In the 1960s, the position that art could be generated by ideas rather than emotions was a radical one. For Sol LeWitt, this meant establishing systems of logic in the form of written instructions that governed the outcome of an artwork in advance of its execution. With his wall drawings, LeWitt ensured that his autographic touch was wholly absent by leaving the implementation to others. Despite their basis in impersonal sets of directions, the surfaces of the wall drawings nevertheless have the capacity to become visually sumptuous. While the early examples were executed in graphite, colored pencil, chalk, or crayon, LeWitt’s directives in later decades mandated the use of inks and colored ink washes (from the early 1980s) and acrylic paint (beginning in 1997), with increasingly bold, colorful results. Relatively austere combinations of straight and curved lines in the first works also gave way to increasingly irregular, playful shapes and patterns.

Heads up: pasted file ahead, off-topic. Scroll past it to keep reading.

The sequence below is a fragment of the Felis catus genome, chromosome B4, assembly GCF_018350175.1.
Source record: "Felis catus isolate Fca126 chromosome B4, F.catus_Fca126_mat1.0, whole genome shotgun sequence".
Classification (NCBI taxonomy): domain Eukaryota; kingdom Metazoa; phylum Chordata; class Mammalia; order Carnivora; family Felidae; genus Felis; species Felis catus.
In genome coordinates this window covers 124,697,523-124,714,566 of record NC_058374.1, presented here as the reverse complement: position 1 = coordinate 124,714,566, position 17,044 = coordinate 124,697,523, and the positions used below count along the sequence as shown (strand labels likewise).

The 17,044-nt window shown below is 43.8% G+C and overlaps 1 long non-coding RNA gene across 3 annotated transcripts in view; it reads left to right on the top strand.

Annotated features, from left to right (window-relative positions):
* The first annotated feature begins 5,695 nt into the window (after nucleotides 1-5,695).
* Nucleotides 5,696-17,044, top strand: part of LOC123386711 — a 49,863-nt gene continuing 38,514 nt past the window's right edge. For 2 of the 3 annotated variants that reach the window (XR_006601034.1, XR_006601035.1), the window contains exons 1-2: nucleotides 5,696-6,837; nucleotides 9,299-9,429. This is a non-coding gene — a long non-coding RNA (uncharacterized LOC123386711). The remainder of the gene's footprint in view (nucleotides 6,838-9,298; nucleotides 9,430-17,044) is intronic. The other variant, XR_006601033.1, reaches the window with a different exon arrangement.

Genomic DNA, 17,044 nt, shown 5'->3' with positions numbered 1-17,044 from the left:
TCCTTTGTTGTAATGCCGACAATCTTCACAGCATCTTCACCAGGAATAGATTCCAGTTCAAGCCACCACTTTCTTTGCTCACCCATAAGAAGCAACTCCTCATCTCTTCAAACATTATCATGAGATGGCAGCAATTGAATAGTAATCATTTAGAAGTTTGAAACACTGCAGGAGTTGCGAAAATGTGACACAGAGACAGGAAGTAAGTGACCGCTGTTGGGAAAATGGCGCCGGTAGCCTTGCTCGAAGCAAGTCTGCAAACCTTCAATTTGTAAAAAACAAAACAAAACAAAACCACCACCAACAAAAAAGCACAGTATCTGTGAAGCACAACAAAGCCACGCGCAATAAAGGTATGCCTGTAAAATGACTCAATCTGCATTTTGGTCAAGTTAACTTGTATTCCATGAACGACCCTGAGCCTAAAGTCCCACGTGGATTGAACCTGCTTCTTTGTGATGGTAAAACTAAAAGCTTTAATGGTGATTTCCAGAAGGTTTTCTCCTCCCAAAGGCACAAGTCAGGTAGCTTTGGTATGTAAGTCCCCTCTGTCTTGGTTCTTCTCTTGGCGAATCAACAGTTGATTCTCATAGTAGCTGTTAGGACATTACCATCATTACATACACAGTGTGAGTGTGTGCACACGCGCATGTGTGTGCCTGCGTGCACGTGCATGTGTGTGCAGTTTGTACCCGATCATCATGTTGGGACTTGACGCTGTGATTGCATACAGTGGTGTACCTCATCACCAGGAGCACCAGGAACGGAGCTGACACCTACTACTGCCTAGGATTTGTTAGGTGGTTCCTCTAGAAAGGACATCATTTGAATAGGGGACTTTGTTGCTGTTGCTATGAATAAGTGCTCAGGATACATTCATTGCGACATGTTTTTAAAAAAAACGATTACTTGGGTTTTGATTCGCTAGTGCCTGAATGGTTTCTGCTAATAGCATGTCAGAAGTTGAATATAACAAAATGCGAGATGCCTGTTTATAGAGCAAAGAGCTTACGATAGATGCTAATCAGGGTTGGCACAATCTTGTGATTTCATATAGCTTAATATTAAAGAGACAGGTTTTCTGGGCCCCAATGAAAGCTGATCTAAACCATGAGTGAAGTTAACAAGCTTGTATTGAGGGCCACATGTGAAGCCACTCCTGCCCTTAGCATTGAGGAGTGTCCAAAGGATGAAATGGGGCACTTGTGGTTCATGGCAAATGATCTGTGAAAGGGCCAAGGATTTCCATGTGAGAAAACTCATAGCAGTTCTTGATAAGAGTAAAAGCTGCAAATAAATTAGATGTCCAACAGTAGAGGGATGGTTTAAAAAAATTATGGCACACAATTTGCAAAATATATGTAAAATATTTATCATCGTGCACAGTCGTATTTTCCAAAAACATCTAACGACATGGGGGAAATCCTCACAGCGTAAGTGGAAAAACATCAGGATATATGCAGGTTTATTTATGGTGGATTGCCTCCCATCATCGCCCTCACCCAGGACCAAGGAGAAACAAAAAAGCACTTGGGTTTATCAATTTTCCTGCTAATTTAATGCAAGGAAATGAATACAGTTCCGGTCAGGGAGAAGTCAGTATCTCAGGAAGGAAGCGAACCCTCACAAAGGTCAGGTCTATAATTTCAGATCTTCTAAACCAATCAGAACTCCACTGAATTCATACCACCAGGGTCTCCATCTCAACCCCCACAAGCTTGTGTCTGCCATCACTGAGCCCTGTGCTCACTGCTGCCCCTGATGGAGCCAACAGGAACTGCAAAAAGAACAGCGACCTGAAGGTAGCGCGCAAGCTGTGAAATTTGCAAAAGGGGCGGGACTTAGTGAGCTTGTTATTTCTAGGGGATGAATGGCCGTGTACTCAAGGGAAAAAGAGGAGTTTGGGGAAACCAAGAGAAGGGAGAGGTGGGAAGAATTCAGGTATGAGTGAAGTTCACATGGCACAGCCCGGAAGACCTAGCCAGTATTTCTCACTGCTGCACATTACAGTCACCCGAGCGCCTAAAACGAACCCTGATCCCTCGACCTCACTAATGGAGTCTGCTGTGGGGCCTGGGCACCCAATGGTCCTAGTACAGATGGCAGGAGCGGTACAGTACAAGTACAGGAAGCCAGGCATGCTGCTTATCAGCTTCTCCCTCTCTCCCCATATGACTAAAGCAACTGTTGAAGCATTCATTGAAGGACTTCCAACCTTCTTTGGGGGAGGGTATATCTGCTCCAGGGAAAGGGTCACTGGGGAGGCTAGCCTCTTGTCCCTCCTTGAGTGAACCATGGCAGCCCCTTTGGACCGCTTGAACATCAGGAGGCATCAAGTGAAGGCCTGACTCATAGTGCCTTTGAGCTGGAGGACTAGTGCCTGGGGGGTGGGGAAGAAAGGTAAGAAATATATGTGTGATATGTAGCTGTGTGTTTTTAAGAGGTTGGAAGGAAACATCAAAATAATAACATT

A site-specific work that LeWitt conceived for gallery 208 in 1997, and one of the earliest of the artist’s wall drawings to incorporate acrylic paint, Wall Drawing #831 (Geometric Forms) is rendered in highly saturated, vibrant tonalities of blue, gray, green, orange, purple, and red. The irregular and cropped geometric forms bend with the curved and sloping wall of the Frank Gehry–designed gallery, so that the painting both merges with and transforms its architectural setting.